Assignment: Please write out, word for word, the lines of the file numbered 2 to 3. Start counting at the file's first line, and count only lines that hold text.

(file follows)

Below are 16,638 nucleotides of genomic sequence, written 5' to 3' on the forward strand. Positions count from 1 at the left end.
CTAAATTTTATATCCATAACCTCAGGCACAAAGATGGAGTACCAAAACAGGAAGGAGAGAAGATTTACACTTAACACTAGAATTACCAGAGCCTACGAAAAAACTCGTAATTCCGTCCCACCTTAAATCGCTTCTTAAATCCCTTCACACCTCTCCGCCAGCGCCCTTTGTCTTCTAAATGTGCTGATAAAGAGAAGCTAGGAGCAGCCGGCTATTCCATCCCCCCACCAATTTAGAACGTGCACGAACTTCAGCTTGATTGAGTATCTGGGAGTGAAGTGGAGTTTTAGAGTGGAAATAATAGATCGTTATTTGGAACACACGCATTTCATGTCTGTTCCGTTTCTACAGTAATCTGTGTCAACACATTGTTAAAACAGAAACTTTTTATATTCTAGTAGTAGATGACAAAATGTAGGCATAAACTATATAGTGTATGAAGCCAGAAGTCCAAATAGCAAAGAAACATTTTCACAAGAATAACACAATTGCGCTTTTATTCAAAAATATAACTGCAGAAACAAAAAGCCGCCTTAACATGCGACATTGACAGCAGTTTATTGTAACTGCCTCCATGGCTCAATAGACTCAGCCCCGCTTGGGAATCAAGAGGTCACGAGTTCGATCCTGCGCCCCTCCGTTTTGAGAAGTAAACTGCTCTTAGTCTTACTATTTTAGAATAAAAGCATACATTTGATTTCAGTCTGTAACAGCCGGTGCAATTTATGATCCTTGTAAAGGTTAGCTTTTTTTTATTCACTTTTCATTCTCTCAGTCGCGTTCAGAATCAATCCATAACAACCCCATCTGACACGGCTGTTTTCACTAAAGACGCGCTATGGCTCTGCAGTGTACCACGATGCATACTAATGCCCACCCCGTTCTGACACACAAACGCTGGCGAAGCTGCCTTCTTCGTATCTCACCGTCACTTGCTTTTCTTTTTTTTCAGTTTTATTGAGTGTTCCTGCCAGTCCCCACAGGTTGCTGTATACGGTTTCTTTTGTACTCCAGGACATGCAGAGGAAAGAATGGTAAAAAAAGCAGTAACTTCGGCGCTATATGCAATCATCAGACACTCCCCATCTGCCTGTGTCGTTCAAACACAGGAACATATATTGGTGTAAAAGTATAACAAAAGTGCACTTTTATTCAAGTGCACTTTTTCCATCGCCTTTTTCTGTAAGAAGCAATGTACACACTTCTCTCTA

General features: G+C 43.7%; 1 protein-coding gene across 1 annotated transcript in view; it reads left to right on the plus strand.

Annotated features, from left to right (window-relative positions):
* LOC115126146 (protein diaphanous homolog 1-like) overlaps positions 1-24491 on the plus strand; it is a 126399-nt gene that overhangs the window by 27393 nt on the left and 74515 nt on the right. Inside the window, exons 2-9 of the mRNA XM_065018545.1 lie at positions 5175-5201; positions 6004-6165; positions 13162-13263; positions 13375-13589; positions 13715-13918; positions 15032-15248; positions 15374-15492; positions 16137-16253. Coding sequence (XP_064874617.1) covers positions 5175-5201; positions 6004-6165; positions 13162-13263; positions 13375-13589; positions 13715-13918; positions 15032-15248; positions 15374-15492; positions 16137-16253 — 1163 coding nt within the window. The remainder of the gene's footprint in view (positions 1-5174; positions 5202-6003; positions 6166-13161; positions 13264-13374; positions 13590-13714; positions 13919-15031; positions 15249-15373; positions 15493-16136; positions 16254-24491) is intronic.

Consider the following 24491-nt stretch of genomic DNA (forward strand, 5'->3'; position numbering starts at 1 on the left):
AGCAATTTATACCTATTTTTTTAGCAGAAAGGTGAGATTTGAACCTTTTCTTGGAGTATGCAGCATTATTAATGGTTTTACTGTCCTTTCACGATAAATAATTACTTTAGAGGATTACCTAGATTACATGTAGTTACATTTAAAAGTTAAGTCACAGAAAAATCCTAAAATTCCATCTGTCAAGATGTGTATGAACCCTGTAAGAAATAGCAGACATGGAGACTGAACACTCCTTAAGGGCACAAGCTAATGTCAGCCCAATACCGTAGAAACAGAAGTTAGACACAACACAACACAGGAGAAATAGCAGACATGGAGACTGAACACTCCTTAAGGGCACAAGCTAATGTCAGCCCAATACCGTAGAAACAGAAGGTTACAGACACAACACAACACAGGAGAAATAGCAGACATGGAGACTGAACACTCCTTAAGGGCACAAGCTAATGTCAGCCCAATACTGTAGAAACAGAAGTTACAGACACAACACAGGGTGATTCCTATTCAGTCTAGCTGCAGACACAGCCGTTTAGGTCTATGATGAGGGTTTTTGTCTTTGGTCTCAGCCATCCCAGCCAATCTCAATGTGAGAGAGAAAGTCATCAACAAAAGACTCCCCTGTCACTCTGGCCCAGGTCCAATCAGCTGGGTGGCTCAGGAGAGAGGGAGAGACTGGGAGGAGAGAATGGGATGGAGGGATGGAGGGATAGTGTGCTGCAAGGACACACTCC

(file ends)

CTAAATTTTATATCCATAACCTCAGGCACAAAGATGGAGTACCAAAACAGGAAGGAGAGAAGATTTACACTTAACACTAGAATTACCAGAGCCTACGAAAAAACTCGTAATTCCGTCCCACCTTAAATCGCTTCTTAAATCCCTTCACACCTCTCCGCCAGCGCCCTTTGTCTTCTAAATGTGCTGATAAAGAGAAGCTAGGAGCAGCCGGCTATTCCATCCCCCCACCAATTTAGAACGTGCACGAACTTCAGCTTGATTGAGTATCTGGGAGTGAAGTGGAGTTTTAGAGTGGAAATAATAGATCGTTATTTGGAACACACGCATTTCATGTCTGTTCCGTTTCTACAGTAATCTGTGTCAACACATTGTTAAAACAGAAACTTTTTATATTCTAGTAGTAGATGACAAAATGTAGGCATAAACTATATAGTGTATGAAGCCAGAAGTCCAAATAGCAAAGAAACATTTTCACAAGAATAACACAATTGCGCTTTTATTCAAAAATATAACTGCAGAAACAAAAAGCCGCCTTAACATGCGACATTGACAGCAGTTTATTGTAACTGCCTCCATGGCTCAATAGACTCAGCCCCGCTTGGGAATCAAGAGGTCACGAGTTCGATCCTGCGCCCCTCCGTTTTGAGAAGTAAACTGCTCTTAGTCTTACTATTTTAGAATAAAAGCATACATTTGATTTCAGTCTGTAACAGCCGGTGCAATTTATGATCCTTGTAAAGGTTAGCTTTTTTTTATTCACTTTTCATTCTCTCAGTCGCGTTCAGAATCAATCCATAACAACCCCATCTGACACGGCTGTTTTCACTAAAGACGCGCTATGGCTCTGCAGTGTACCACGATGCATACTAATGCCCACCCCGTTCTGACACACAAACGCTGGCGAAGCTGCCTTCTTCGTATCTCACCGTCACTTGCTTTTCTTTTTTTTCAGTTTTATTGAGTGTTCCTGCCAGTCCCCACAGGTTGCTGTATACGGTTTCTTTTGTACTCCAGGACATGCAGAGGAAAGAATGGTAAAAAAAGCAGTAACTTCGGCGCTATATGCAATCATCAGACACTCCCCATCTGCCTGTGTCGTTCAAACACAGGAACATATATTGGTGTAAAAGTATAACAAAAGTGCACTTTTATTCAAGTGCACTTTTTCCATCGCCTTTTTCTGTAAGAAGCAATGTACACACTTCTCTCTA

General features: G+C 43.7%; 1 protein-coding gene across 1 annotated transcript in view; it reads left to right on the plus strand.